Internet giant Yahoo has asked a US court to dismiss a lawsuit accusing it of complicity in rights abuses and acts of torture in China.
The firm filed a motion for dismissal saying its Chinese subsidiary had no choice but to comply with local laws.
Yahoo is being sued by the World Organization for Human Rights for sharing information about its users with the Chinese government.
The information has led to the arrests of writers and dissidents.
One journalist cited in the case was tracked down and jailed for 10 years for subversion after Yahoo passed on his e-mail and IP address to officials.
In its 40-page response to the lawsuit, filed with a federal court in San Francisco, Yahoo acknowledged releasing information to the Chinese government.
Even if it was lawful in China, that does not take away from Yahoo's obligation to follow... US law and international legal standards as well Morton Sklar World Organization for Human Rights
But it argued that there was little connection between the information the firm gave and the ensuing arrests and imprisonment of its users.
Yahoo said that while it did not condone the suppression of people's liberties, the firm had been compelled by local laws to hand over the information that was requested.
"Defendants cannot be expected, let alone ordered to violate another nation's laws," the company said in its filing.
But Morton Sklar of the World Organization for Human Rights said the company had failed to meet its ethical responsibilities.
"Even if it was lawful in China, that does not take away from Yahoo's obligation to follow not just Chinese law, but US law and international legal standards as well, when they do business abroad," he said.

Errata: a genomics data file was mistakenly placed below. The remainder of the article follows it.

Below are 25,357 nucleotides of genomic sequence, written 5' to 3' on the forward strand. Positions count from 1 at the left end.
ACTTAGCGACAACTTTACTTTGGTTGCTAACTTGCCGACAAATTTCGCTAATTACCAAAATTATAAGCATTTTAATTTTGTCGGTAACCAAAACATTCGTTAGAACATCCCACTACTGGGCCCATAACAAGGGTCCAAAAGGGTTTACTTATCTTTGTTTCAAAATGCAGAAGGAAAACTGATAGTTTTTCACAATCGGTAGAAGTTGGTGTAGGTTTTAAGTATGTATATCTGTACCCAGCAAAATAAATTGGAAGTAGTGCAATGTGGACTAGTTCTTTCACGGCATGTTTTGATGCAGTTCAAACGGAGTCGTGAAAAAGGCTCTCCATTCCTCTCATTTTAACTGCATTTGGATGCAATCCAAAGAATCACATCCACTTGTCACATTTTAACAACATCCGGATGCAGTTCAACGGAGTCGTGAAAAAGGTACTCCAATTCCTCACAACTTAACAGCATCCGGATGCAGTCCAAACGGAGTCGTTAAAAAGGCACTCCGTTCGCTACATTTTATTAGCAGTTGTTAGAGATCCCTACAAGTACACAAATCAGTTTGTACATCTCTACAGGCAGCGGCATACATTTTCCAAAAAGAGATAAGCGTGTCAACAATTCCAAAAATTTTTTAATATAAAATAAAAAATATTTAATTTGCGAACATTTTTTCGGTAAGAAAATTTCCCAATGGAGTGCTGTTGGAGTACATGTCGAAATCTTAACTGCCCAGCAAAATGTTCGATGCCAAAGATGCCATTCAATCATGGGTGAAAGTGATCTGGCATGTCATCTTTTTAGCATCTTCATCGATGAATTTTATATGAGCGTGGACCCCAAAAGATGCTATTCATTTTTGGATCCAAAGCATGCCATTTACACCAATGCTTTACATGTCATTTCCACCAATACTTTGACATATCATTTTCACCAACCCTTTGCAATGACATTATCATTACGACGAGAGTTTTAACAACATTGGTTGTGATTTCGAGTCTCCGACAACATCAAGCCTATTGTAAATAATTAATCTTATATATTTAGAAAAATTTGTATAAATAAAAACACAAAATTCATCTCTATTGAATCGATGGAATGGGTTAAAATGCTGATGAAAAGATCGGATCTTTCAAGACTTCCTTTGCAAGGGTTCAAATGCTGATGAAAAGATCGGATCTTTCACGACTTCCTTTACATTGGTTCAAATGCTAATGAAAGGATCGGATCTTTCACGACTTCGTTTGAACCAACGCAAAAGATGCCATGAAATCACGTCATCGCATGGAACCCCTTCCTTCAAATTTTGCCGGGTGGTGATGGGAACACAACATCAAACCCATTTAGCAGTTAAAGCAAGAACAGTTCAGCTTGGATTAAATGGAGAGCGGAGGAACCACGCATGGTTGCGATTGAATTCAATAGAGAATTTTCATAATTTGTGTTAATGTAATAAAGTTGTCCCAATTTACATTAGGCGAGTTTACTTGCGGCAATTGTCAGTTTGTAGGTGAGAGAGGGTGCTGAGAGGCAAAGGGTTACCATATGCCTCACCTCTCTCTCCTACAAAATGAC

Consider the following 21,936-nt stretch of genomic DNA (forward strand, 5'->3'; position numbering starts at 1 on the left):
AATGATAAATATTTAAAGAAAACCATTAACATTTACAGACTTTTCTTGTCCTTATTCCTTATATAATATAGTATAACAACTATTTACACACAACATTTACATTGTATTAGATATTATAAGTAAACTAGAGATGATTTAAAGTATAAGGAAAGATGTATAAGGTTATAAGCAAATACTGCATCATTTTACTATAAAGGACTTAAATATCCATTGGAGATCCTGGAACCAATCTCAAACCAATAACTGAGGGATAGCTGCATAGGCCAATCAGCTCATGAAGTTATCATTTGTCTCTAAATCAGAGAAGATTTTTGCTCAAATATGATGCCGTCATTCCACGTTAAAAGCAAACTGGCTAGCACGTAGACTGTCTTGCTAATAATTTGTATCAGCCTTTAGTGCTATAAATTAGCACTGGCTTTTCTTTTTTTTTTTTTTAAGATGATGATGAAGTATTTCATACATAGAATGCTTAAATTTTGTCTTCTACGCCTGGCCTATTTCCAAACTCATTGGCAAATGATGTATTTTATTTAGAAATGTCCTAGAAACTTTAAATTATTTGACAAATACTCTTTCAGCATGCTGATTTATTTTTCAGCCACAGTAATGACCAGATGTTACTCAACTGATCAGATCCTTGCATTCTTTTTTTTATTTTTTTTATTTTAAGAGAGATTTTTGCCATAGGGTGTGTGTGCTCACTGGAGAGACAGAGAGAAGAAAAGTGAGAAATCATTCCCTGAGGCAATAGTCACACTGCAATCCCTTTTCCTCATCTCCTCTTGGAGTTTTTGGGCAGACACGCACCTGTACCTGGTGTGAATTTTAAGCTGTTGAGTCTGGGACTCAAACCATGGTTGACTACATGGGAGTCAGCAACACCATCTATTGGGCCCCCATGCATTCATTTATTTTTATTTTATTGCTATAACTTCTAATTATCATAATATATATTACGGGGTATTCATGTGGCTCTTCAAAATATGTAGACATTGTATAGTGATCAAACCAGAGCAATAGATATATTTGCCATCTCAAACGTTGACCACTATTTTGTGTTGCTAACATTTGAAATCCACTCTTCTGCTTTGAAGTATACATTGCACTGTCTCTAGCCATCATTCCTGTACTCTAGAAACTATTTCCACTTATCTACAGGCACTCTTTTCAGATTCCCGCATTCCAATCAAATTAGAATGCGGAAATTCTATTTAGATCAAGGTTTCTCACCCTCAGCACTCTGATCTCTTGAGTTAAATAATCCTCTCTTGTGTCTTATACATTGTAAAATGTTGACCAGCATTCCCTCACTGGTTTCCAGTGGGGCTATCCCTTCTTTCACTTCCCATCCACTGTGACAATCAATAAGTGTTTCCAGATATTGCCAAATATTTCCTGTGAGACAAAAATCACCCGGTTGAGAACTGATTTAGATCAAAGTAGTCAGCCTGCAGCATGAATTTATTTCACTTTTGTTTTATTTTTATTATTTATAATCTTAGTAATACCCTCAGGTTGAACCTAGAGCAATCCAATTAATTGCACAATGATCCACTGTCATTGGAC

The human rights group brought the case on behalf of several plaintiffs, including the Chinese journalist, Shi Tao, and another named Wang Xiaoning.
Shi Tao, who worked for the Contemporary Business News in China, was jailed for 10 years in 2005 for "divulging state secrets".
He is believed to have posted an internal Communist Party message warning journalists about the dangers of social unrest resulting from the return of dissidents for the 15th anniversary of the Tiananmen Square uprising.
Wang Xiaoning was also given a 10 year sentence for "incitement to subvert state power" after publishing pro-democracy material online.
The BBC's David Willis in California says the case has prompted debate about the responsibility of US internet companies to protect the anonymity of users in the countries in which they operate.
Yahoo is not the only internet company accused of collaborating with the Chinese authorities, which operate strict laws to regulate the internet.
Rival Google freely admits to blocking politically sensitive items on their China website.
Whole websites - including media sources - are eliminated from Yahoo and Google in China.
De-listed sites are skipped over when the search engine trawls the web for results.
The internet firms argue it is better to offer Chinese users some information than none at all.
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